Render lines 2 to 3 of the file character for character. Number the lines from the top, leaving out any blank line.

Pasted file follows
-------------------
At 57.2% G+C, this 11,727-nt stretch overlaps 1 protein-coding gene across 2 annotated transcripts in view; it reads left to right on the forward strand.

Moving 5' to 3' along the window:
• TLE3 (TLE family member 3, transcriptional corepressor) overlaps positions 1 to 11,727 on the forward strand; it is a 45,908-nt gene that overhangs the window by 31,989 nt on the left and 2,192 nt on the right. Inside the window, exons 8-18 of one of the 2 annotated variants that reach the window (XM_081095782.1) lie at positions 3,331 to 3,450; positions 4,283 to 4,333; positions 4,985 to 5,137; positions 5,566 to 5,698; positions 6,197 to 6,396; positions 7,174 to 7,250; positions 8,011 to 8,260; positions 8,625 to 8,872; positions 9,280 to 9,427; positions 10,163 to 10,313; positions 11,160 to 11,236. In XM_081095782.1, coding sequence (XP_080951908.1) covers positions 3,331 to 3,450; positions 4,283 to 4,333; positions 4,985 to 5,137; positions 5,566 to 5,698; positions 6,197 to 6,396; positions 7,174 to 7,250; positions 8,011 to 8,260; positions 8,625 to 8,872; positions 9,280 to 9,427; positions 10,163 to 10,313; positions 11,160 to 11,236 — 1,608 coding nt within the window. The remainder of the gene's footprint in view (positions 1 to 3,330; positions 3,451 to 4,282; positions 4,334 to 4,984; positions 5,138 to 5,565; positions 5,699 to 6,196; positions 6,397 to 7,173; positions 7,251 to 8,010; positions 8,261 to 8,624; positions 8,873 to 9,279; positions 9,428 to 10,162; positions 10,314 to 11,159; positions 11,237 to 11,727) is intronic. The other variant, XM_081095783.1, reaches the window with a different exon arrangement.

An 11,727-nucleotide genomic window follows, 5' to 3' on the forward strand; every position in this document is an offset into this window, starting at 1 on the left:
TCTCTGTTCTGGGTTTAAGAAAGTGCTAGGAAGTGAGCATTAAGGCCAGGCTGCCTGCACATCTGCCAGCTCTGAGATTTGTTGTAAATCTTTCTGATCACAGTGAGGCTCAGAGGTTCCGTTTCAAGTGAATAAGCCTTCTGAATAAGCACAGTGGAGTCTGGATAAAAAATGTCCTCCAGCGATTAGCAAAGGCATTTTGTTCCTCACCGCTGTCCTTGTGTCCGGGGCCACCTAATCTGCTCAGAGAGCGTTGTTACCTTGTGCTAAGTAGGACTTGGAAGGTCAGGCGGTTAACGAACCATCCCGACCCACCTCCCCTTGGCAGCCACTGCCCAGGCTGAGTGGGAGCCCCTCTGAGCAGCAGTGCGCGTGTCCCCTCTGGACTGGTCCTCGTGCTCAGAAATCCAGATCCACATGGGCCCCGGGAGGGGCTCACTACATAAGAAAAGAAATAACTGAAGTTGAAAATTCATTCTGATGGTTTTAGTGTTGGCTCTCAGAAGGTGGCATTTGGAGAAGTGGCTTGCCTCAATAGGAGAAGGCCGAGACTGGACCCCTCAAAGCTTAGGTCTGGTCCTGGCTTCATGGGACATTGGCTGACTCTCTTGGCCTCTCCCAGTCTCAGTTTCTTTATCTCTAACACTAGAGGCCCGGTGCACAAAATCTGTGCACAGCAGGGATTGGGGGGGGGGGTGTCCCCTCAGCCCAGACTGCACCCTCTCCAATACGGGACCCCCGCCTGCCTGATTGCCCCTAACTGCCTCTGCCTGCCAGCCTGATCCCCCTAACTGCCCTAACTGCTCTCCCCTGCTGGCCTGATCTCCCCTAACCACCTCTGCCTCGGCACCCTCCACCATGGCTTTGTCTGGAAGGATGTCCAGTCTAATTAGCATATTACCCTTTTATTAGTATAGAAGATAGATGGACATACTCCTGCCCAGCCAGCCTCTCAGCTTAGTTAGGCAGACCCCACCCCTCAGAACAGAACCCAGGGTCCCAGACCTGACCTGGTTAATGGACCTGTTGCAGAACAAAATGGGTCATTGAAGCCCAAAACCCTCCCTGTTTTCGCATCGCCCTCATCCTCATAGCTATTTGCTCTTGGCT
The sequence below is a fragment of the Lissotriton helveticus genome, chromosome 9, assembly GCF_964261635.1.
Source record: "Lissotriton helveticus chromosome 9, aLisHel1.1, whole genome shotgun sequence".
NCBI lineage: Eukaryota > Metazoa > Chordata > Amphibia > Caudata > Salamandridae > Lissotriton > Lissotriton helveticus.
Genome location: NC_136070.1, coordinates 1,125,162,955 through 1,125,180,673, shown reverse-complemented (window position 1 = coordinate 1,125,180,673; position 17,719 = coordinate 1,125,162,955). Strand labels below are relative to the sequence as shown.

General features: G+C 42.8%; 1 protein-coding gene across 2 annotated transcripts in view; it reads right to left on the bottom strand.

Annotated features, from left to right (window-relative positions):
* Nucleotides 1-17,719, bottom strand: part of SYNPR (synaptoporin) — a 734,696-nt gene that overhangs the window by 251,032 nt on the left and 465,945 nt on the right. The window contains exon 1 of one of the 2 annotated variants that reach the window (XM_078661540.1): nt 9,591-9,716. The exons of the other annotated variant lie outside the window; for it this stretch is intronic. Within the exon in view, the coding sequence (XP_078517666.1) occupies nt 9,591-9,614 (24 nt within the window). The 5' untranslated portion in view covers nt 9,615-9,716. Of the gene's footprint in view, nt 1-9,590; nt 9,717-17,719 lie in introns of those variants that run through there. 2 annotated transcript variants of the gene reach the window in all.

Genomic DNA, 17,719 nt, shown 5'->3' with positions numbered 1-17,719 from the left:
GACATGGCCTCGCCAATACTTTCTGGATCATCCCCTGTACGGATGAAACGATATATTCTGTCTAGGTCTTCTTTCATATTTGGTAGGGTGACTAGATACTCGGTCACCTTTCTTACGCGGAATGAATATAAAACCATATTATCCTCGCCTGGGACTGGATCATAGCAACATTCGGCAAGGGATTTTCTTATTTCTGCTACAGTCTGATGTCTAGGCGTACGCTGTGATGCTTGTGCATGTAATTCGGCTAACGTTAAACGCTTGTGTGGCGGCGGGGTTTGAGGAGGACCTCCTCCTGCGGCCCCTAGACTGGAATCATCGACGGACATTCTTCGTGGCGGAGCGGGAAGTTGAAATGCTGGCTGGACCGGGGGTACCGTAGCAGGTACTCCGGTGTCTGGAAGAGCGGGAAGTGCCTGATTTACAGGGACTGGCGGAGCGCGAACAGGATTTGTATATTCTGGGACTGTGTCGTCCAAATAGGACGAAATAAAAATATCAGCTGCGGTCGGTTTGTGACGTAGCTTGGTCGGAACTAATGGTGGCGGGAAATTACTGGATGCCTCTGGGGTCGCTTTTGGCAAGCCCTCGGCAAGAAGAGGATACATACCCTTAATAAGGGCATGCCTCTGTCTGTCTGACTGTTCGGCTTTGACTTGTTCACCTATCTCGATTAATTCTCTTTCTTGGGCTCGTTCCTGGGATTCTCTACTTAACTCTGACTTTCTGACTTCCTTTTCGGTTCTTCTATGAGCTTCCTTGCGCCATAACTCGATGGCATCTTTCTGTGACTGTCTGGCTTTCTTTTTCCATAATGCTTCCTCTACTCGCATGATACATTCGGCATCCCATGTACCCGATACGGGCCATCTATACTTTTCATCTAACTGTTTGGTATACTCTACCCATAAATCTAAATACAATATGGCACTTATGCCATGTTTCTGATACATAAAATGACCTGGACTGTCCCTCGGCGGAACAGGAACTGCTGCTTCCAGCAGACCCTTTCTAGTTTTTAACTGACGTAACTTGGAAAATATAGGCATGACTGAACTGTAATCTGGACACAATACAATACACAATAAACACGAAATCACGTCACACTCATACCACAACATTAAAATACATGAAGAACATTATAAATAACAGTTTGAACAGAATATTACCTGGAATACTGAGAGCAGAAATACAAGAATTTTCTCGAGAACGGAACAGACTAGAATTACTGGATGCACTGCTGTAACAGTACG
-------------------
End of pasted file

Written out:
Moving 5' to 3' along the window:
• TLE3 (TLE family member 3, transcriptional corepressor) overlaps positions 1 to 11,727 on the forward strand; it is a 45,908-nt gene that overhangs the window by 31,989 nt on the left and 2,192 nt on the right. Inside the window, exons 8-18 of one of the 2 annotated variants that reach the window (XM_081095782.1) lie at positions 3,331 to 3,450; positions 4,283 to 4,333; positions 4,985 to 5,137; positions 5,566 to 5,698; positions 6,197 to 6,396; positions 7,174 to 7,250; positions 8,011 to 8,260; positions 8,625 to 8,872; positions 9,280 to 9,427; positions 10,163 to 10,313; positions 11,160 to 11,236. In XM_081095782.1, coding sequence (XP_080951908.1) covers positions 3,331 to 3,450; positions 4,283 to 4,333; positions 4,985 to 5,137; positions 5,566 to 5,698; positions 6,197 to 6,396; positions 7,174 to 7,250; positions 8,011 to 8,260; positions 8,625 to 8,872; positions 9,280 to 9,427; positions 10,163 to 10,313; positions 11,160 to 11,236 — 1,608 coding nt within the window. The remainder of the gene's footprint in view (positions 1 to 3,330; positions 3,451 to 4,282; positions 4,334 to 4,984; positions 5,138 to 5,565; positions 5,699 to 6,196; positions 6,397 to 7,173; positions 7,251 to 8,010; positions 8,261 to 8,624; positions 8,873 to 9,279; positions 9,428 to 10,162; positions 10,314 to 11,159; positions 11,237 to 11,727) is intronic. The other variant, XM_081095783.1, reaches the window with a different exon arrangement.